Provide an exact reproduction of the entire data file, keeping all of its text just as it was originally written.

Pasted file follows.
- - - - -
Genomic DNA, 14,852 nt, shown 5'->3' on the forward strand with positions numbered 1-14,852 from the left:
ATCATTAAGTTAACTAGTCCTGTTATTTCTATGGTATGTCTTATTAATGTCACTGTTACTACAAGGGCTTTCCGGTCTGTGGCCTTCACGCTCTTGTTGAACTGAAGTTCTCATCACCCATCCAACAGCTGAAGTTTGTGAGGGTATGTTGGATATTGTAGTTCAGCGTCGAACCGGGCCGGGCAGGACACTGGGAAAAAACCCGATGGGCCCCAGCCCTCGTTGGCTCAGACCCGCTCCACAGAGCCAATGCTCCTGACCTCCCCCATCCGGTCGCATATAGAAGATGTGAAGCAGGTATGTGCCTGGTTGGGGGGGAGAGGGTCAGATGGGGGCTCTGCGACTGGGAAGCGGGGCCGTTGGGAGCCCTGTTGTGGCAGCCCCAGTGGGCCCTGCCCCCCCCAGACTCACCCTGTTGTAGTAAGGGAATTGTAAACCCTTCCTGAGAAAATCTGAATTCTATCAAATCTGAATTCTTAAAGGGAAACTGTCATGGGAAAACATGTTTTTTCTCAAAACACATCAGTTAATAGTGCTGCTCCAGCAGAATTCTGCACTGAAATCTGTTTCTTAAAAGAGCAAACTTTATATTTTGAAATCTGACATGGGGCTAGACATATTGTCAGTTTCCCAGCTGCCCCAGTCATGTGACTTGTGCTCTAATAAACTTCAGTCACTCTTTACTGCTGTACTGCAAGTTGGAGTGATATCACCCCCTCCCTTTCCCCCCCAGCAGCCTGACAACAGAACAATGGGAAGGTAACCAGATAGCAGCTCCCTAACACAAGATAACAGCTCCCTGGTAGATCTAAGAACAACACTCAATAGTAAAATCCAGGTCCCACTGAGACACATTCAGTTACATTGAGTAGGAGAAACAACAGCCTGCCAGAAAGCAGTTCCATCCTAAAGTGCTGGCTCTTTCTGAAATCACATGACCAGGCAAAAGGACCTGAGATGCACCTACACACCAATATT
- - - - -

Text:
Genomic DNA, 14,852 nt, shown 5'->3' on the forward strand with positions numbered 1-14,852 from the left:
ATCATTAAGTTAACTAGTCCTGTTATTTCTATGGTATGTCTTATTAATGTCACTGTTACTACAAGGGCTTTCCGGTCTGTGGCCTTCACGCTCTTGTTGAACTGAAGTTCTCATCACCCATCCAACAGCTGAAGTTTGTGAGGGTATGTTGGATATTGTAGTTCAGCGTCGAACCGGGCCGGGCAGGACACTGGGAAAAAACCCGATGGGCCCCAGCCCTCGTTGGCTCAGACCCGCTCCACAGAGCCAATGCTCCTGACCTCCCCCATCCGGTCGCATATAGAAGATGTGAAGCAGGTATGTGCCTGGTTGGGGGGGAGAGGGTCAGATGGGGGCTCTGCGACTGGGAAGCGGGGCCGTTGGGAGCCCTGTTGTGGCAGCCCCAGTGGGCCCTGCCCCCCCCAGACTCACCCTGTTGTAGTAAGGGAATTGTAAACCCTTCCTGAGAAAATCTGAATTCTATCAAATCTGAATTCTTAAAGGGAAACTGTCATGGGAAAACATGTTTTTTCTCAAAACACATCAGTTAATAGTGCTGCTCCAGCAGAATTCTGCACTGAAATCTGTTTCTTAAAAGAGCAAACTTTATATTTTGAAATCTGACATGGGGCTAGACATATTGTCAGTTTCCCAGCTGCCCCAGTCATGTGACTTGTGCTCTAATAAACTTCAGTCACTCTTTACTGCTGTACTGCAAGTTGGAGTGATATCACCCCCTCCCTTTCCCCCCCAGCAGCCTGACAACAGAACAATGGGAAGGTAACCAGATAGCAGCTCCCTAACACAAGATAACAGCTCCCTGGTAGATCTAAGAACAACACTCAATAGTAAAATCCAGGTCCCACTGAGACACATTCAGTTACATTGAGTAGGAGAAACAACAGCCTGCCAGAAAGCAGTTCCATCCTAAAGTGCTGGCTCTTTCTGAAATCACATGACCAGGCAAAAGGACCTGAGATGCACCTACACACCAATATT